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On November 28, 2017, the Article 29 Data Protection Working Party published guidelines (“the Guidelines”) that provide a thorough analysis of the notion of consent in European Union (EU) Regulation 2016/679 of the European Parliament and of the Council, on the protection of individuals with regard to the processing of personal data and on the free movement of this data. The regulation repeals Directive 95/46/CCE on General Data Protection Regulation (“GDPR”) and will be fully effective from May 25, 2018.

According to the GDPR, consent is one of the six legal bases to be able to legally process personal data. Article 4(11) GDPR defines consent as follows: “consent of the data subject means any freely given, specific, informed and unambiguous indication of the data subject’s wishes by which he or she, by a statement or by a clear affirmative action, signifies agreement to the processing of personal data relating to him or her.”

The Guidelines identify a series of key elements when assessing if the consent of any data subject is valid under the GDPR:

  • Unambiguous: consent requires an unambiguous statement by the individual, or a clear affirmative act by him or her. In this regard, consent based on silence, inactivity and the use of pre-ticked opt-in boxes is invalid. Neither can consent be obtained through the same motion as agreeing to a contract or accepting general terms and conditions of a service.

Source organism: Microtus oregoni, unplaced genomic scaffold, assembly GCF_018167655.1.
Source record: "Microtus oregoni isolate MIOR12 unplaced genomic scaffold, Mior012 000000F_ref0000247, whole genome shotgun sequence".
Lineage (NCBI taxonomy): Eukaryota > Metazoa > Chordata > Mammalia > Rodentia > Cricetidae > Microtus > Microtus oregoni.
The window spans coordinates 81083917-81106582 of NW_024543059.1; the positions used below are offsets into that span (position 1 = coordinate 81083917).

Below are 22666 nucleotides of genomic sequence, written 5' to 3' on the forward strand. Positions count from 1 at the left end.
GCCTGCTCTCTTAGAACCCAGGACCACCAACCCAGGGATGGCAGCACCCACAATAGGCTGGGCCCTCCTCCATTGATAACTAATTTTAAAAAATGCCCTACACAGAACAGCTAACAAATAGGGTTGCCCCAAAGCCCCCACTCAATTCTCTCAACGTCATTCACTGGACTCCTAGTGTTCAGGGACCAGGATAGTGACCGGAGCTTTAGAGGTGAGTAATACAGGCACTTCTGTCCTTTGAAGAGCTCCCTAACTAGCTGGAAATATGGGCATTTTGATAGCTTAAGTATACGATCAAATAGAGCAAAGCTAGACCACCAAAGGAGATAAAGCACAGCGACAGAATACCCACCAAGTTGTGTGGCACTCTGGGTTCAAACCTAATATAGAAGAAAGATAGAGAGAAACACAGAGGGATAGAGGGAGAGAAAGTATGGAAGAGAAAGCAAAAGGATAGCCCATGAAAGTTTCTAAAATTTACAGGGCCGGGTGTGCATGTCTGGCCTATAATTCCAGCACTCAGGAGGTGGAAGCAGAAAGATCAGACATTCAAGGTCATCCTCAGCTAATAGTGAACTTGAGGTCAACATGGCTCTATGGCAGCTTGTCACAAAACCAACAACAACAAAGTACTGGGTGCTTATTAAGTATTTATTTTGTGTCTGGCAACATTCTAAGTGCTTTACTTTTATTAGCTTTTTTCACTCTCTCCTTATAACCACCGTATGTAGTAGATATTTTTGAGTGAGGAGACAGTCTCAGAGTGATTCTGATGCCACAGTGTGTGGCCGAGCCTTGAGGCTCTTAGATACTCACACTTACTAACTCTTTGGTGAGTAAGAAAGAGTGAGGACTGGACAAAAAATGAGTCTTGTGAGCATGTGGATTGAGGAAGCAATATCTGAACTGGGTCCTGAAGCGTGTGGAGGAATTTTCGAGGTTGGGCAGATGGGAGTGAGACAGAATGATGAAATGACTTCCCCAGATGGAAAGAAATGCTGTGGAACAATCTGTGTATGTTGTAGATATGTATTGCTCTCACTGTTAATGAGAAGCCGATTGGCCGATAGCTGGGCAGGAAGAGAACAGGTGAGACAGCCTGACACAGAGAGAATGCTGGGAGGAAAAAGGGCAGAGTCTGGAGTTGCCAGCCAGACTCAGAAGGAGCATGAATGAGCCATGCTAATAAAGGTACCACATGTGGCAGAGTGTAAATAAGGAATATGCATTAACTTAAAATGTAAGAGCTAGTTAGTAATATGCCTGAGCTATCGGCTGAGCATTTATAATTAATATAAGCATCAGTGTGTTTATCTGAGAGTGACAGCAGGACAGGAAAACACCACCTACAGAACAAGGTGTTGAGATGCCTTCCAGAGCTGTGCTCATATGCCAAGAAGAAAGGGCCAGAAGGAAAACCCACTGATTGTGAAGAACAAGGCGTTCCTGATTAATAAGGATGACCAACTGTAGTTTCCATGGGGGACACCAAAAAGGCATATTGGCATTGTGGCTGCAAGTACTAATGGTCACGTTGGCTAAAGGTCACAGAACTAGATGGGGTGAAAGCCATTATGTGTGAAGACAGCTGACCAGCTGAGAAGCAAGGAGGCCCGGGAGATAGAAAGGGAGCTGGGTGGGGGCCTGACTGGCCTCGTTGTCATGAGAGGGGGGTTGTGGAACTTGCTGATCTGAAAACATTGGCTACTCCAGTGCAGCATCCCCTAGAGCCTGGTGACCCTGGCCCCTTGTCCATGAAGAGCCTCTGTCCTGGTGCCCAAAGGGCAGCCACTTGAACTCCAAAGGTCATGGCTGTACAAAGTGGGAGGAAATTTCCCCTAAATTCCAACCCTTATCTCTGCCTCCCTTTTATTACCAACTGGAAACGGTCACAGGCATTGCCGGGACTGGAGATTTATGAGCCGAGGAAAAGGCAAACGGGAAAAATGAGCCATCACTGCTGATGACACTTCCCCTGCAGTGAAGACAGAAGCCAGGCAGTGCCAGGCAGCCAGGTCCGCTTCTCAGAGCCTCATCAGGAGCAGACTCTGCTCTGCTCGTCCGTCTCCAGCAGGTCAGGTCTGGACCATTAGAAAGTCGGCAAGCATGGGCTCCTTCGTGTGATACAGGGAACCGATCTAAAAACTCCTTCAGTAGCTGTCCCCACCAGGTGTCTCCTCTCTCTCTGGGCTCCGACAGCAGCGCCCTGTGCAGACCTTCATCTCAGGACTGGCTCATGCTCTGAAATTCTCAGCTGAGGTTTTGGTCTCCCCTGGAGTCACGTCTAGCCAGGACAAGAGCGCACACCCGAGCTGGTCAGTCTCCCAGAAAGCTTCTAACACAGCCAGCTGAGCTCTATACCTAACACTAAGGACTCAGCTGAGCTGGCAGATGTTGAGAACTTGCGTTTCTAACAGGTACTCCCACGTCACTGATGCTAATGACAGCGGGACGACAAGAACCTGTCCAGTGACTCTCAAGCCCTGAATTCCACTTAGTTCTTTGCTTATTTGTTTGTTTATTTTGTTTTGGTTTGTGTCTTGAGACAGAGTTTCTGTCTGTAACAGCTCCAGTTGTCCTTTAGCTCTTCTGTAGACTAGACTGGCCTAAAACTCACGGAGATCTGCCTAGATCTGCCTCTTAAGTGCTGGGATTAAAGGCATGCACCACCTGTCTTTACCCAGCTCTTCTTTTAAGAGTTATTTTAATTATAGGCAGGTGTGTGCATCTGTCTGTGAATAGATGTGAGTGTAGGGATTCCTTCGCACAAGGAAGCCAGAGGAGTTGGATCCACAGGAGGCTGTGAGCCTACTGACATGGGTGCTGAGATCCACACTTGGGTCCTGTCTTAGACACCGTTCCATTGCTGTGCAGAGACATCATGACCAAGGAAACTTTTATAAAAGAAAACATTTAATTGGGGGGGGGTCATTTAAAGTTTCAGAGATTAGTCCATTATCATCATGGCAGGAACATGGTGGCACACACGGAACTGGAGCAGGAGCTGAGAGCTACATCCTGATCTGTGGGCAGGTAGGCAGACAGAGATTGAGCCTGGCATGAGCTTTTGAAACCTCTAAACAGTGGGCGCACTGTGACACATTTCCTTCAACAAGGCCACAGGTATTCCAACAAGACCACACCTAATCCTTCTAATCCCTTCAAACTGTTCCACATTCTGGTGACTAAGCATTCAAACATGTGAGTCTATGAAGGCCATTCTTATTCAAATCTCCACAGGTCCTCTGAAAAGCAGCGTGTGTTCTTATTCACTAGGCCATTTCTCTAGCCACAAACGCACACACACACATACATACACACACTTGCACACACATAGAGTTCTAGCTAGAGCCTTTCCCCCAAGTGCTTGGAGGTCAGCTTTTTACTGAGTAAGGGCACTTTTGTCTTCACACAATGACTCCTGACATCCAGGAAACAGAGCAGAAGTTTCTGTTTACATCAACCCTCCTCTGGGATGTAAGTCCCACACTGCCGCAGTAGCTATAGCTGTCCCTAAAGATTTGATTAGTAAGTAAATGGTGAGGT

• Freely given: consent will be invalid when there is an imbalance of power—e.g., between employer and employee—or if it is bundled up as a non-negotiable part of a contract. Separate consent must be given to each different personal data processing operation.
  • Specific: consent of the data subject must be given in relation to “one or more specific” purposes.
  • Withdrawal of consent: the data subject has the right to withdraw his or her consent at any given time, without detriment.
  • Informed: it is understood that the data subject has given his or her consent after being fully informed with at least the following information: (i) the controller’s identity; (ii) the purpose of each of the processing operations for which consent is sought; (iii) what (type of) data will be collected and used; (iii) the existence of the right to withdraw consent; (iv) information about the use of the data for decisions based solely on automated processing, including profiling; and (vi) if there will be an international data transfer.
  • Clear and distinguishable: when seeking consent, clear and plain language must be used in all cases, bearing in mind the targeted audience. When consent is requested as part of a contract, the request for consent should be clearly distinguishable; it may not be hidden in general terms and conditions.

When organizations are required to obtain explicit consent—e.g., on the processing of special categories of data and on personal data transfers to third countries—the data subject must give an express statement of consent. In the electronic context, the party concerned can provide an express statement of consent by sending an email, filling in an electronic form, uploading a scanned document or by using an electronic signature.

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Alejandro Negro